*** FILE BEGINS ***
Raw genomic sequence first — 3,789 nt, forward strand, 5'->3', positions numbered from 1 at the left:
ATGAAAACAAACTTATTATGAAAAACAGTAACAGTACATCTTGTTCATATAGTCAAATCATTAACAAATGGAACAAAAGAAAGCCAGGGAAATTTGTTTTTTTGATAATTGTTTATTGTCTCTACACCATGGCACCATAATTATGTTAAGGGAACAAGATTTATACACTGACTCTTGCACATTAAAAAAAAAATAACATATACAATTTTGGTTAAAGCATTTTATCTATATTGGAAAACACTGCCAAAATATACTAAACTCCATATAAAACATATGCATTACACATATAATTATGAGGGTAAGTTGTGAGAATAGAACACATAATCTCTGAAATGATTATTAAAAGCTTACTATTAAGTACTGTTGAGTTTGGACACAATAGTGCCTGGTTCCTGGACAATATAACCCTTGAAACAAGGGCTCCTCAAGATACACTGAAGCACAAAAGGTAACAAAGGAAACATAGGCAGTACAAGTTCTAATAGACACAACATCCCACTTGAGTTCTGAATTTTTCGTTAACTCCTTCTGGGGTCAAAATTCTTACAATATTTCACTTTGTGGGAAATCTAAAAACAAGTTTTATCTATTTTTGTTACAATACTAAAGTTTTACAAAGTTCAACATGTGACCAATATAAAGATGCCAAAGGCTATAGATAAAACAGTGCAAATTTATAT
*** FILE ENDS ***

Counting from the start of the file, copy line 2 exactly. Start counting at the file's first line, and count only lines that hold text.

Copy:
ATGAAAACAAACTTATTATGAAAAACAGTAACAGTACATCTTGTTCATATAGTCAAATCATTAACAAATGGAACAAAAGAAAGCCAGGGAAATTTGTTTTTTTGATAATTGTTTATTGTCTCTACACCATGGCACCATAATTATGTTAAGGGAACAAGATTTATACACTGACTCTTGCACATTAAAAAAAAAATAACATATACAATTTTGGTTAAAGCATTTTATCTATATTGGAAAACACTGCCAAAATATACTAAACTCCATATAAAACATATGCATTACACATATAATTATGAGGGTAAGTTGTGAGAATAGAACACATAATCTCTGAAATGATTATTAAAAGCTTACTATTAAGTACTGTTGAGTTTGGACACAATAGTGCCTGGTTCCTGGACAATATAACCCTTGAAACAAGGGCTCCTCAAGATACACTGAAGCACAAAAGGTAACAAAGGAAACATAGGCAGTACAAGTTCTAATAGACACAACATCCCACTTGAGTTCTGAATTTTTCGTTAACTCCTTCTGGGGTCAAAATTCTTACAATATTTCACTTTGTGGGAAATCTAAAAACAAGTTTTATCTATTTTTGTTACAATACTAAAGTTTTACAAAGTTCAACATGTGACCAATATAAAGATGCCAAAGGCTATAGATAAAACAGTGCAAATTTATAT